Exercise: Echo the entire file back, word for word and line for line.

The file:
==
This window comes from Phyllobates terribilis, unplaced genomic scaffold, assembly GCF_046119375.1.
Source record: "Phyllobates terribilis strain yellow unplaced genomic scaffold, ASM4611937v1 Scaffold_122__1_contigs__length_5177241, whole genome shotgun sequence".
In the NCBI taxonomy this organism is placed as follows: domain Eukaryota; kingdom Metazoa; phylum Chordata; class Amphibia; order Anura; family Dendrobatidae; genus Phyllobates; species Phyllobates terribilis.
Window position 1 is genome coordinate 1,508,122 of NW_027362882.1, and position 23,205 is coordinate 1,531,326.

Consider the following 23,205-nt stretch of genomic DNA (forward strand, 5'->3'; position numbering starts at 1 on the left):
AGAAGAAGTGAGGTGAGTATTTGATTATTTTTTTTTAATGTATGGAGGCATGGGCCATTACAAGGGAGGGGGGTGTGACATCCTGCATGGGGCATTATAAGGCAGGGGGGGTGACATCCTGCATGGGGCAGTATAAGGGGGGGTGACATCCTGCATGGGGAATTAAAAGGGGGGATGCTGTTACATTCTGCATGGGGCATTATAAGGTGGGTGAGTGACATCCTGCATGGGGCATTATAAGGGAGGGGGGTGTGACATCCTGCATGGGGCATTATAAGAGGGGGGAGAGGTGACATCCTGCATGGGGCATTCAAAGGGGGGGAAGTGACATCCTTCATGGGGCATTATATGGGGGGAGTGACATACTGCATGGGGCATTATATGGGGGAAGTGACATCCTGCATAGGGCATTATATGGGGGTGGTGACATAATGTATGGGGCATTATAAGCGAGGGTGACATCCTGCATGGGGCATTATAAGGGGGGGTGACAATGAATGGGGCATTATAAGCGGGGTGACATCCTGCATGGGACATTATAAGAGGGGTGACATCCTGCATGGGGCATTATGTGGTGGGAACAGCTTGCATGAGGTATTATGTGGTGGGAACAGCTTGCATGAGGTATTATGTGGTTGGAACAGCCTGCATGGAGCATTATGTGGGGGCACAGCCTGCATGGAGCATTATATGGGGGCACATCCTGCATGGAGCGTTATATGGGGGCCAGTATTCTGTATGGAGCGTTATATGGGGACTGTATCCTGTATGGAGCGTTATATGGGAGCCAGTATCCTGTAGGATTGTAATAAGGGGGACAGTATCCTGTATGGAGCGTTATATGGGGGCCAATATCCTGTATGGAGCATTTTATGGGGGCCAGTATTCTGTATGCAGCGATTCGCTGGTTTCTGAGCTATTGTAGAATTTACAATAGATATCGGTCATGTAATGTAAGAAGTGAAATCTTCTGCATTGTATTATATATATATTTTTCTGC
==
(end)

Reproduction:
This window comes from Phyllobates terribilis, unplaced genomic scaffold, assembly GCF_046119375.1.
Source record: "Phyllobates terribilis strain yellow unplaced genomic scaffold, ASM4611937v1 Scaffold_122__1_contigs__length_5177241, whole genome shotgun sequence".
In the NCBI taxonomy this organism is placed as follows: domain Eukaryota; kingdom Metazoa; phylum Chordata; class Amphibia; order Anura; family Dendrobatidae; genus Phyllobates; species Phyllobates terribilis.
Window position 1 is genome coordinate 1,508,122 of NW_027362882.1, and position 23,205 is coordinate 1,531,326.

Consider the following 23,205-nt stretch of genomic DNA (forward strand, 5'->3'; position numbering starts at 1 on the left):
AGAAGAAGTGAGGTGAGTATTTGATTATTTTTTTTTAATGTATGGAGGCATGGGCCATTACAAGGGAGGGGGGTGTGACATCCTGCATGGGGCATTATAAGGCAGGGGGGGTGACATCCTGCATGGGGCAGTATAAGGGGGGGTGACATCCTGCATGGGGAATTAAAAGGGGGGATGCTGTTACATTCTGCATGGGGCATTATAAGGTGGGTGAGTGACATCCTGCATGGGGCATTATAAGGGAGGGGGGTGTGACATCCTGCATGGGGCATTATAAGAGGGGGGAGAGGTGACATCCTGCATGGGGCATTCAAAGGGGGGGAAGTGACATCCTTCATGGGGCATTATATGGGGGGAGTGACATACTGCATGGGGCATTATATGGGGGAAGTGACATCCTGCATAGGGCATTATATGGGGGTGGTGACATAATGTATGGGGCATTATAAGCGAGGGTGACATCCTGCATGGGGCATTATAAGGGGGGGTGACAATGAATGGGGCATTATAAGCGGGGTGACATCCTGCATGGGACATTATAAGAGGGGTGACATCCTGCATGGGGCATTATGTGGTGGGAACAGCTTGCATGAGGTATTATGTGGTGGGAACAGCTTGCATGAGGTATTATGTGGTTGGAACAGCCTGCATGGAGCATTATGTGGGGGCACAGCCTGCATGGAGCATTATATGGGGGCACATCCTGCATGGAGCGTTATATGGGGGCCAGTATTCTGTATGGAGCGTTATATGGGGACTGTATCCTGTATGGAGCGTTATATGGGAGCCAGTATCCTGTAGGATTGTAATAAGGGGGACAGTATCCTGTATGGAGCGTTATATGGGGGCCAATATCCTGTATGGAGCATTTTATGGGGGCCAGTATTCTGTATGCAGCGATTCGCTGGTTTCTGAGCTATTGTAGAATTTACAATAGATATCGGTCATGTAATGTAAGAAGTGAAATCTTCTGCATTGTATTATATATATATTTTTCTGC